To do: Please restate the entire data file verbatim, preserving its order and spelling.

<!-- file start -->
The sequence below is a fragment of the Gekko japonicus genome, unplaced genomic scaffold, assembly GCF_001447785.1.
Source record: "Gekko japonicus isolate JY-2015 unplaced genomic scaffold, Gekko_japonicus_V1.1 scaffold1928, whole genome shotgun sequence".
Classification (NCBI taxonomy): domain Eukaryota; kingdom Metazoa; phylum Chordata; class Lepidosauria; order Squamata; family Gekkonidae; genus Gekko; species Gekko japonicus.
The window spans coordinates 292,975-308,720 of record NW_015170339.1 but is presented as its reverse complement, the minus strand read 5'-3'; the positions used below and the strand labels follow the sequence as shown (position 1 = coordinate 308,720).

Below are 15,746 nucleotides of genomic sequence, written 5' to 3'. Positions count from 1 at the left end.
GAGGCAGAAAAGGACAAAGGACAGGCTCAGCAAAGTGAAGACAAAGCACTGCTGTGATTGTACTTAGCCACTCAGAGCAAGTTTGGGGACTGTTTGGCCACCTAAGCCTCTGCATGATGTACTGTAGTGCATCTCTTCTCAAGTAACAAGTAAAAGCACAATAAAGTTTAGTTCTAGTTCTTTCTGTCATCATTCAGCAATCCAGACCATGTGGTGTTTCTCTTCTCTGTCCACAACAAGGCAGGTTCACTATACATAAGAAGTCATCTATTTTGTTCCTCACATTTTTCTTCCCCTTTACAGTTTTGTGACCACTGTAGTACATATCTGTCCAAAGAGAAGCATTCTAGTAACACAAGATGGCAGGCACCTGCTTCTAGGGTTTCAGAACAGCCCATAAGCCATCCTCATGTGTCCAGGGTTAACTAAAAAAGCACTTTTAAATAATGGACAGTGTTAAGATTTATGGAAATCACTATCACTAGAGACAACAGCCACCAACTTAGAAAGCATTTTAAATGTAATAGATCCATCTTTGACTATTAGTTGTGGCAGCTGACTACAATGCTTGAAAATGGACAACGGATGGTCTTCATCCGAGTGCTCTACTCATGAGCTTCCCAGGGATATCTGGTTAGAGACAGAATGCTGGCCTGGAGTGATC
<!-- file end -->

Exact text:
The sequence below is a fragment of the Gekko japonicus genome, unplaced genomic scaffold, assembly GCF_001447785.1.
Source record: "Gekko japonicus isolate JY-2015 unplaced genomic scaffold, Gekko_japonicus_V1.1 scaffold1928, whole genome shotgun sequence".
Classification (NCBI taxonomy): domain Eukaryota; kingdom Metazoa; phylum Chordata; class Lepidosauria; order Squamata; family Gekkonidae; genus Gekko; species Gekko japonicus.
The window spans coordinates 292,975-308,720 of record NW_015170339.1 but is presented as its reverse complement, the minus strand read 5'-3'; the positions used below and the strand labels follow the sequence as shown (position 1 = coordinate 308,720).

Below are 15,746 nucleotides of genomic sequence, written 5' to 3'. Positions count from 1 at the left end.
GAGGCAGAAAAGGACAAAGGACAGGCTCAGCAAAGTGAAGACAAAGCACTGCTGTGATTGTACTTAGCCACTCAGAGCAAGTTTGGGGACTGTTTGGCCACCTAAGCCTCTGCATGATGTACTGTAGTGCATCTCTTCTCAAGTAACAAGTAAAAGCACAATAAAGTTTAGTTCTAGTTCTTTCTGTCATCATTCAGCAATCCAGACCATGTGGTGTTTCTCTTCTCTGTCCACAACAAGGCAGGTTCACTATACATAAGAAGTCATCTATTTTGTTCCTCACATTTTTCTTCCCCTTTACAGTTTTGTGACCACTGTAGTACATATCTGTCCAAAGAGAAGCATTCTAGTAACACAAGATGGCAGGCACCTGCTTCTAGGGTTTCAGAACAGCCCATAAGCCATCCTCATGTGTCCAGGGTTAACTAAAAAAGCACTTTTAAATAATGGACAGTGTTAAGATTTATGGAAATCACTATCACTAGAGACAACAGCCACCAACTTAGAAAGCATTTTAAATGTAATAGATCCATCTTTGACTATTAGTTGTGGCAGCTGACTACAATGCTTGAAAATGGACAACGGATGGTCTTCATCCGAGTGCTCTACTCATGAGCTTCCCAGGGATATCTGGTTAGAGACAGAATGCTGGCCTGGAGTGATC